A person with an arthritic hand holds a crayon while coloring.

5 Critical Risk Factors for Arthritis

Arthritis is a degenerative condition of the joints that can have incredibly painful progression and be quite debilitating. Since the condition does not really have a cure and is chronic, it’s best to take early action to control the symptoms that could affect your health.

Among the factors that increase the risk of developing arthritis are the following:

Family History

One of the biggest risk factors for developing arthritis is having a family history of it. Although we don’t fully understand the link between them or what the exact cause is, having a family member, such as a parent, a sibling, or even an aunt or uncle, with arthritis may increase your chances of developing it. Certain genetic markers impact the development of types of arthritis, including rheumatoid and psoriatic.

Obesity and High Body Weight

Higher body weight, or being obese, also significantly increases the chance of developing arthritis because it puts increased pressure and stress on the joints. You’re more likely to develop arthritis, especially in the knees, ankles, and hips, which is why it’s necessary to maintain a healthy weight and keep pressure off your joints.


Age is another common contributor to the development of arthritis and linked conditions. Continued wear and tear, occupational injuries, and other types of age-related activities can really take a toll on your joints and tendons, triggering the onset of arthritis. It’s why many older people develop certain types of arthritis, such as osteoarthritis, which is also linked to bone deterioration.

Previous Injury

What many people do not realize is that previous injuries also affect the development of arthritis. Trauma on a joint such as fractures, sprains, strains, and other injuries can lead to post-traumatic arthritis, which is difficult to manage because it happens suddenly and often intensely.

Infections and Diseases

Many infections, especially bacterial and viral, can cause deterioration of the joints and cartilage, leading to arthritis. There may be sepsis that triggers it or other diseases such as autoimmune disorders.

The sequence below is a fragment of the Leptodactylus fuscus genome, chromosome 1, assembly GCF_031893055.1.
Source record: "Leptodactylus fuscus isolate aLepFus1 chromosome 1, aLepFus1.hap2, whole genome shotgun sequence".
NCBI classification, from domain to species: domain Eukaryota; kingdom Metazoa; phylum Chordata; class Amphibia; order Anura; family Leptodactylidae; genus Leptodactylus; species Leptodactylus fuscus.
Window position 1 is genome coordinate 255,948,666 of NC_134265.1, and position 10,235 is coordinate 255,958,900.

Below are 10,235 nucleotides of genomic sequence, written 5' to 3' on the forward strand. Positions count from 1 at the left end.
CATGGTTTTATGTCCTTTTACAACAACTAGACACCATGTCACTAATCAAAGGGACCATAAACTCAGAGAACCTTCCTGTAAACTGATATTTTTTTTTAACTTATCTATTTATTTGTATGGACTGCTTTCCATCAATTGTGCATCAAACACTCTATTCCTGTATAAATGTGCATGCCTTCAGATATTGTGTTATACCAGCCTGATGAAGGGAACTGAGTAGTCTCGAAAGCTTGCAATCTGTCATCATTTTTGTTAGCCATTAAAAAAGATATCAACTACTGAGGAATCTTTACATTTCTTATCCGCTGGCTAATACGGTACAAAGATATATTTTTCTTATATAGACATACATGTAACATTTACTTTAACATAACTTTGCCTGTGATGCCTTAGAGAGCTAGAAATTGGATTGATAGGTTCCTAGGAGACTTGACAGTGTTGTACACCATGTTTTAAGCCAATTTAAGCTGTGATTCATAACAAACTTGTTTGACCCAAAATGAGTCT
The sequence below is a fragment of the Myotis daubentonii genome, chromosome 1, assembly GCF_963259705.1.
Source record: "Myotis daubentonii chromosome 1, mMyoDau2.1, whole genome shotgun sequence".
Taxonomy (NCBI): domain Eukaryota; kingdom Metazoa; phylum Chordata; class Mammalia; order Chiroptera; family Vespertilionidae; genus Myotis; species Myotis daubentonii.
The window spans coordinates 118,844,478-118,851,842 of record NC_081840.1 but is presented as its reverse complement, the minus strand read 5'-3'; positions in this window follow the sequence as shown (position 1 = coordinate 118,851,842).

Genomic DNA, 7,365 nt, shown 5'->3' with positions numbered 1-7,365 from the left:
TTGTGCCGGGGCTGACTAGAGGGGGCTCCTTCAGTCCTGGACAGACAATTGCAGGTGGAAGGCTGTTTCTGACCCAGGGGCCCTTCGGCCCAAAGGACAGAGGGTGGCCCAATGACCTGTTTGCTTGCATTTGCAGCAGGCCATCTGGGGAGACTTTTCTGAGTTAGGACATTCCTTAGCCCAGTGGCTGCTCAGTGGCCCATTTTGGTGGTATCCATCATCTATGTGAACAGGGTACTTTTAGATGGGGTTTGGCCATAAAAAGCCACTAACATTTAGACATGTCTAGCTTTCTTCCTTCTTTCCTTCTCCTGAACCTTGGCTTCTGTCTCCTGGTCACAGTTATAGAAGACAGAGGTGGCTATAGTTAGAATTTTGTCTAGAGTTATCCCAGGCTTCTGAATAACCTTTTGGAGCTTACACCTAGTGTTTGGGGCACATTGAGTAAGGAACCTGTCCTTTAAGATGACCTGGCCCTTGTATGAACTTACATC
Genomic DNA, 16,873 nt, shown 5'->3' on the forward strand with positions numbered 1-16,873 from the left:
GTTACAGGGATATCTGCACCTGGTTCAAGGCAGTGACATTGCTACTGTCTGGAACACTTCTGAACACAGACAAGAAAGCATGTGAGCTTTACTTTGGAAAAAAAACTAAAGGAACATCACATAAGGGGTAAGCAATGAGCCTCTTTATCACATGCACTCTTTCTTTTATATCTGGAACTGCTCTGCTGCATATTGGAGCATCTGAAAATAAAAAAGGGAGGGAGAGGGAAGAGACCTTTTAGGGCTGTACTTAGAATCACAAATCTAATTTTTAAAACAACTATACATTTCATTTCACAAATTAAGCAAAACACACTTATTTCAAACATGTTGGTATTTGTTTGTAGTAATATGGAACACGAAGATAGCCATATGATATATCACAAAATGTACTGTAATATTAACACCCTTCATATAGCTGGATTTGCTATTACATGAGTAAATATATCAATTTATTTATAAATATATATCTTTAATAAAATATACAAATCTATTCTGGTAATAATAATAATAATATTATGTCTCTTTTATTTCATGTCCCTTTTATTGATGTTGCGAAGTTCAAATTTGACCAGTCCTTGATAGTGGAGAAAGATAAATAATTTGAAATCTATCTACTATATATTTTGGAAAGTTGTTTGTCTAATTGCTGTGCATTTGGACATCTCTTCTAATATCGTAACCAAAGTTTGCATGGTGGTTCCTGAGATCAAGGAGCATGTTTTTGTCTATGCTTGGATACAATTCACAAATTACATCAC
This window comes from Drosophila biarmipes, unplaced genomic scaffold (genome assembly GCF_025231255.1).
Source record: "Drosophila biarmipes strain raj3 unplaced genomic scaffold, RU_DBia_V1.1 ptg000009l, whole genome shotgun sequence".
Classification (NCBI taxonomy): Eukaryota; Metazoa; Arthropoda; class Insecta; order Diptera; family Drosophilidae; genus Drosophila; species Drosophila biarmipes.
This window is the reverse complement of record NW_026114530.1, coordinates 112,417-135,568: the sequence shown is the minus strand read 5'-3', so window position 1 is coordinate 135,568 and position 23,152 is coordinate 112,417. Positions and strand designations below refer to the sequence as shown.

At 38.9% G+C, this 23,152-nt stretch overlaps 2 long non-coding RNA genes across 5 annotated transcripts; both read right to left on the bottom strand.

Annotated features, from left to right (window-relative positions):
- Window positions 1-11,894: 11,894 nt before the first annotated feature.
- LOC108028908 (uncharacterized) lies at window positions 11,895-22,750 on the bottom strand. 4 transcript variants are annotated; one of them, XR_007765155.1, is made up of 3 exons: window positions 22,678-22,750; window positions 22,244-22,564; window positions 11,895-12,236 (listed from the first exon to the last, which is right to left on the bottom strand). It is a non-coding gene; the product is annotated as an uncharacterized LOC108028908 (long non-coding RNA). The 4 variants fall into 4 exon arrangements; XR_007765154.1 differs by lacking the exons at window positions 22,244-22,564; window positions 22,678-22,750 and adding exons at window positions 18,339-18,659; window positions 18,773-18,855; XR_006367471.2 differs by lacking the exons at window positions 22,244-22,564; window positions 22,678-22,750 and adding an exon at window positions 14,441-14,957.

Houston Physicians’ Hospital allows you to find an orthopedic specialist in Houston, TX, who can help you find relief from arthritis symptoms. Let our experienced care team and orthopedic surgeons in Houston diagnose and treat your arthritis with the goal of slowing down its progression and reducing your pain.


A person with back pain holds their waist in pain.

What Is Inflammatory Back Pain?

Sixteen million adults in the U.S. suffer from some form of chronic or recurring back pain, which affects their activity levels, movement, and overall health and well-being. Back pain can result from a number of issues, including injuries, accidents, age, health conditions, and general inflammation.

Inflammatory back pain is a lot more common than we realize and affects millions of people each year. It’s a form of chronic back pain that is located at the axial spine and sacroiliac joints in particular.

Here’s what is important to know about it and how you can identify it:

Inflammatory Back Pain Starts before 40

Age is a major factor in mechanical back pain, which is why if you’re struggling with chronic, off-and-on-again back pain well before your 40s, it could be due to inflammation. People who are younger than 40 and generally healthy, without a history of past injury or other orthopedic conditions, are more prone to inflammatory pain.

It Responds Well to NSAIDs for Pain Management

Unlike certain other types of back pain, inflammatory pain responds well to NSAIDs such as ibuprofen and other common anti-inflammatory medications. You might not need prescription-strength medication to manage pain, and it may subside on its own.

Exercise and Physical Activity Help Alleviate It

Lack of movement and sleeping can trigger inflammatory back pain, but physical activity such as exercise, stretching, and walking can help manage it. Morning stiffness and pain are most commonly associated with inflammation, which tends to subside as the day goes on so that you’re likely to experience some form of relief from it. If this sounds familiar, consult a spine specialist and a pain specialist in Houston, TX.

It May Be Linked to Other Symptoms of Inflammation

Another very common symptom or sign of inflammatory back pain is that it’s probably linked to other types of inflammation. Inflammatory bowel disorder, psoriasis, and joint pain in other parts of the body are some of the other issues that exist with it.


It’s important to consult an orthopedic spine specialist in Houston, TX, who can help you manage back pain and develop a treatment plan that will be the most effective for you. Our spine center at Houston Physicians’ Hospital is home to some of the most skilled and experienced specialists in the region. Visit our website to find a doctor who’s right for you.


A woman stretches her neck sideways with her hand on the opposite side.

Why Am I Having Neck Muscle Spasms? How Can I Treat Them?

Neck muscle spasms can feel like muscle tightness, stiffness, and sharp or achy pain, which can make movement incredibly difficult and painful for the sufferer. Your range of motion is typically more limited, and it’s harder to turn your head sideways or even stretch it properly for release.